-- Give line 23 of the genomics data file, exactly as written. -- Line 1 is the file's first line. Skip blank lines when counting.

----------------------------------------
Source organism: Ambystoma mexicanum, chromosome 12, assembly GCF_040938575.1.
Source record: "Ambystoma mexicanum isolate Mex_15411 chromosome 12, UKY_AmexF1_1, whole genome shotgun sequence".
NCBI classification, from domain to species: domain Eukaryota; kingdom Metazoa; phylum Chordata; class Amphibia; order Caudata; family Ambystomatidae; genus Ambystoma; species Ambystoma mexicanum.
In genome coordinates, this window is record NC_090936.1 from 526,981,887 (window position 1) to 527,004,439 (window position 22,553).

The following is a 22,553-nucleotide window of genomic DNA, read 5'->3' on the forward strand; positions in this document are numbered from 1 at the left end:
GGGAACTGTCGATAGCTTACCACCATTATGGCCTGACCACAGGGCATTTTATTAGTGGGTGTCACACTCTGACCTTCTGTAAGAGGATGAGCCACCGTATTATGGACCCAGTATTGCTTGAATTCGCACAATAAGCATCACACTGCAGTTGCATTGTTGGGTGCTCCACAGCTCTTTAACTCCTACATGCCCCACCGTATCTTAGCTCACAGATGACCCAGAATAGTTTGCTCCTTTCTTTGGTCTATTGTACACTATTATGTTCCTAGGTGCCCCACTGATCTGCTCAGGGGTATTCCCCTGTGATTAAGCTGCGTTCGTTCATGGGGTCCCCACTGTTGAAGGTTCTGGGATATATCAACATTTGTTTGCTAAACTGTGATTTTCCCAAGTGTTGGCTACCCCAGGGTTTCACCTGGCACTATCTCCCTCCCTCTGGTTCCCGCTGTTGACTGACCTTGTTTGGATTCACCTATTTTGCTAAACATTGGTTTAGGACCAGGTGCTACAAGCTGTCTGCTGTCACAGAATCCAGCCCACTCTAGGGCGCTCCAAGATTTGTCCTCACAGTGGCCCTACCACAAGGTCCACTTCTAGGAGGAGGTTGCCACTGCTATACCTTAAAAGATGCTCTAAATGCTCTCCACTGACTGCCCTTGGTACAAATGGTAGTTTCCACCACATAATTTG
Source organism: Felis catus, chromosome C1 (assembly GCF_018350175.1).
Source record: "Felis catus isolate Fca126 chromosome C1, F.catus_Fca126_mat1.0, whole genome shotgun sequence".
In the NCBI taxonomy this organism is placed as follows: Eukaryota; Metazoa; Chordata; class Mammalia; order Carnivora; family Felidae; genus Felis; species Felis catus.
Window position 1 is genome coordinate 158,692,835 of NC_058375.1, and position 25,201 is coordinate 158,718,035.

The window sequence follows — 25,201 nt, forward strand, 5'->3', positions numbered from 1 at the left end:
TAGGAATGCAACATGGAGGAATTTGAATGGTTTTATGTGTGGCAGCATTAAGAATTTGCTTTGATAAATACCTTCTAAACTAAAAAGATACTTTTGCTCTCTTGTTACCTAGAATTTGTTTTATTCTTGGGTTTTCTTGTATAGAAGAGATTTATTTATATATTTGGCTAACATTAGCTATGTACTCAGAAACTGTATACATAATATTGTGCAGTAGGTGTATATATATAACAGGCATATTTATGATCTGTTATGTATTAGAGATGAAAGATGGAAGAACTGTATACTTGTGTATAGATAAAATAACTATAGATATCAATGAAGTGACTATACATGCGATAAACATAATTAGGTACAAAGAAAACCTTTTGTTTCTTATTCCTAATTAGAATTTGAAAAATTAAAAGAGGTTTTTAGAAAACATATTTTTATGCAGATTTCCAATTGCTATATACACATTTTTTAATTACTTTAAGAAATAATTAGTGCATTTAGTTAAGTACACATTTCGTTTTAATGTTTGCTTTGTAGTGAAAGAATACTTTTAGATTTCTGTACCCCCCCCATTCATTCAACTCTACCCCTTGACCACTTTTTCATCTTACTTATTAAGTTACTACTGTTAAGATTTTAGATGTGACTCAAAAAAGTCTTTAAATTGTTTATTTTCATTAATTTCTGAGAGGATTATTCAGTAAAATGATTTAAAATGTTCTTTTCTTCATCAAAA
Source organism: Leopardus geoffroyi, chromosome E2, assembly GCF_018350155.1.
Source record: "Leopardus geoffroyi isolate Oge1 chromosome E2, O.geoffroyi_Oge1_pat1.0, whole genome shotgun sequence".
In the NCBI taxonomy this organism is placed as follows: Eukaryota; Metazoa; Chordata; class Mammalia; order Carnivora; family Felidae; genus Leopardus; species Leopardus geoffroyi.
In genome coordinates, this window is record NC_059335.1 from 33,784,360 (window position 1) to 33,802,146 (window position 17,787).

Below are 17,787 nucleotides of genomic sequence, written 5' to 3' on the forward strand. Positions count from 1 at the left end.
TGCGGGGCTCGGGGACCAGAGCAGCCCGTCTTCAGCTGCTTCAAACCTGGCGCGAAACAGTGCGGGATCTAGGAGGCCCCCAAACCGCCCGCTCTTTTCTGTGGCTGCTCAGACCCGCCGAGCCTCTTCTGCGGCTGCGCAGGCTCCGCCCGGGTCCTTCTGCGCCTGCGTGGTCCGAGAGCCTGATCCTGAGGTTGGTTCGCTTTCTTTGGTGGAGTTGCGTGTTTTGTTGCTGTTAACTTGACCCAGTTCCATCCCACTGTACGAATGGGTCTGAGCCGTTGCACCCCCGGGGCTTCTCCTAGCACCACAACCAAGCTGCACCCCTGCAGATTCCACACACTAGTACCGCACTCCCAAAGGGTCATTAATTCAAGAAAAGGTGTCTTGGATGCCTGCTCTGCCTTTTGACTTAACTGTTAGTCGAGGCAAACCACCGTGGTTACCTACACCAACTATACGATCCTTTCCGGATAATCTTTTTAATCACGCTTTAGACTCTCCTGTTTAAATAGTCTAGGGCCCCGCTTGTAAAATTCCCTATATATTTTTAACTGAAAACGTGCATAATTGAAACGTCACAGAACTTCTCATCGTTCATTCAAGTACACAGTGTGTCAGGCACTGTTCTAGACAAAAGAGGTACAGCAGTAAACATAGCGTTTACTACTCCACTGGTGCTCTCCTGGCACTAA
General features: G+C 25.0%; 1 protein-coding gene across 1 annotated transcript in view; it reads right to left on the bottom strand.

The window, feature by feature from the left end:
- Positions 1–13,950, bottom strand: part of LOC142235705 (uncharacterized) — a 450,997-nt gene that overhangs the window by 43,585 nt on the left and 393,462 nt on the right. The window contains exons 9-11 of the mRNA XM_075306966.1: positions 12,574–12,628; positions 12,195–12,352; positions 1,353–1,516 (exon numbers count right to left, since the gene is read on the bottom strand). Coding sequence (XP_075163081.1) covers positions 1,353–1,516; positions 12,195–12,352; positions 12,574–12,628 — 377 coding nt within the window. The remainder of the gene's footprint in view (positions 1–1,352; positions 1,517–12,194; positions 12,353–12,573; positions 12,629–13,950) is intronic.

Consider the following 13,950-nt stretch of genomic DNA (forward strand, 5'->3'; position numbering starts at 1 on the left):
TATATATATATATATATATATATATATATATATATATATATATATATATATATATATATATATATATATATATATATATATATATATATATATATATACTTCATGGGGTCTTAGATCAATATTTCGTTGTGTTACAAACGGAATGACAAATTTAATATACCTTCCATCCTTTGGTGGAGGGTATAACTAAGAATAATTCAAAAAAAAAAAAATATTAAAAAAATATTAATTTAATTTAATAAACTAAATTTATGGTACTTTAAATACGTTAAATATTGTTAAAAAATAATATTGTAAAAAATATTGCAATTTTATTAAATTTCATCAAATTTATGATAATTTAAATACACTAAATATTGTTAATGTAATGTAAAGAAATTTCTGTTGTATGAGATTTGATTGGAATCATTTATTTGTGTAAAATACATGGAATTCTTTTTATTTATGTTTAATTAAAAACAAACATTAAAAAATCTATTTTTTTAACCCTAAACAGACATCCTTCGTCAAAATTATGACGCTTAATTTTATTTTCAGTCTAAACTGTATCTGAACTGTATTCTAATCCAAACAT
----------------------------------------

TATATATATATATATATATATATATATATATATATATATATATATATATATATATATATATATATATATATATATATATATATATATATATATATATACTTCATGGGGTCTTAGATCAATATTTCGTTGTGTTACAAACGGAATGACAAATTTAATATACCTTCCATCCTTTGGTGGAGGGTATAACTAAGAATAATTCAAAAAAAAAAAAATATTAAAAAAATATTAATTTAATTTAATAAACTAAATTTATGGTACTTTAAATACGTTAAATATTGTTAAAAAATAATATTGTAAAAAATATTGCAATTTTATTAAATTTCATCAAATTTATGATAATTTAAATACACTAAATATTGTTAATGTAATGTAAAGAAATTTCTGTTGTATGAGATTTGATTGGAATCATTTATTTGTGTAAAATACATGGAATTCTTTTTATTTATGTTTAATTAAAAACAAACATTAAAAAATCTATTTTTTTAACCCTAAACAGACATCCTTCGTCAAAATTATGACGCTTAATTTTATTTTCAGTCTAAACTGTATCTGAACTGTATTCTAATCCAAACAT